Chrysoberyl, as a gemstone in its own right is relatively unknown. This is partly because of its confusion with another gemstone family, Beryl. These two families of gemstones are actually quite different – with Beryl being a silicate and Chrysoberyl being an oxide, although both comprise beryllium within their composition. Members of the Chrysoberyl family include Alexandrite and Cymophane – that is better known as “Cat’s Eye. Both of these gemstones have become better known than the stone from which they are derived.
Natural Chryoberyl gemstones exhibit yellow, yellow-green or brownish colors and have a transparent quality. They are fairly robust stones with a hardness of 8.5 that makes them the 4th hardest gemstones behind the topaz, the corundums (eg rubies and sapphires) and diamonds.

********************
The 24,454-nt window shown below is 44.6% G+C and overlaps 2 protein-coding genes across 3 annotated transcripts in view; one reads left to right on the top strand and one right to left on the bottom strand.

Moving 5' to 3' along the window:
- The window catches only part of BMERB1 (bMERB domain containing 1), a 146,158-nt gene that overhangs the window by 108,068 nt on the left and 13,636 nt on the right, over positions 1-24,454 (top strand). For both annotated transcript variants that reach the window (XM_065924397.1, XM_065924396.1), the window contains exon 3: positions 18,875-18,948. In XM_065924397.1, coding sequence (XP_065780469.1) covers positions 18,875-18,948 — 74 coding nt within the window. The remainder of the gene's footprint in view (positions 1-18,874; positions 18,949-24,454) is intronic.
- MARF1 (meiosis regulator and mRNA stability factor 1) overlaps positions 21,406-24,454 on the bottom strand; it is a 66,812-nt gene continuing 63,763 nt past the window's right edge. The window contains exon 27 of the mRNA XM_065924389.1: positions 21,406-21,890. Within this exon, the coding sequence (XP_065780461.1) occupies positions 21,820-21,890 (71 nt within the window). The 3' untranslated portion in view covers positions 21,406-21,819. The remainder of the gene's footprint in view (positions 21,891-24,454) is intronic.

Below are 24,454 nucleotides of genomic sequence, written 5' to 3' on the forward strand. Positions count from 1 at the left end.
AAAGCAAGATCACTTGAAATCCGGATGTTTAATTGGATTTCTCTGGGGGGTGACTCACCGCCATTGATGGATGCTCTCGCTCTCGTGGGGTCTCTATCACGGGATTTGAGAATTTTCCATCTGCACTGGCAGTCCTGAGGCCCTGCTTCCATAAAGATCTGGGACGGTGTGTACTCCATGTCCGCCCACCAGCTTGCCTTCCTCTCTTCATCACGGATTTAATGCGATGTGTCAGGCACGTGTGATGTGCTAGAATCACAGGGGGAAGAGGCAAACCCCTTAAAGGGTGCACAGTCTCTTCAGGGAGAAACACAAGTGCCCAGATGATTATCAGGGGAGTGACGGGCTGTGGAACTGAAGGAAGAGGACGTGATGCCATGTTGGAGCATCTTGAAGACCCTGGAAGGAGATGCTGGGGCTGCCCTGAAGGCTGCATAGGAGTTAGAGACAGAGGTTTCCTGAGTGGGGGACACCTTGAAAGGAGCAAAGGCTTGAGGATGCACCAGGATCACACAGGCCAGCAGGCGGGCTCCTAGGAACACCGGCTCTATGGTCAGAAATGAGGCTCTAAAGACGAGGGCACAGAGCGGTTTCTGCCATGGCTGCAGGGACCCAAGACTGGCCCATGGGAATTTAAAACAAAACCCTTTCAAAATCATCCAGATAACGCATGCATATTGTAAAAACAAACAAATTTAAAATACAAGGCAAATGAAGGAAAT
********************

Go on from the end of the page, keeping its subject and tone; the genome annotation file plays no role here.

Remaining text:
The name Chrysoberyl originates from the Greek language and means “a gold white spar” – a name that particularly reflects the translucent qualities of the family members “Cat’s Eye” and the Alexandrite – as well as its own sparkling transparent appearance.
Discovered in 1789 by a German geologist, Abraham Werner, the Chrysoberyl was subsequently called the Chrysolite during the Victorian and Edwardian periods – a name that has also been given to the gemstone Peridot – adding to further confusion.
Whilst the Chrysoberyl does not possess the same color changing characteristics as the “Cat’s Eye” or the Alexandrite, as a gemstone for rings and other jewelry it has a transparency and sparkle that makes it very attractive. Also, because it is not as well known as other stones, it can be purchased at a relatively low price.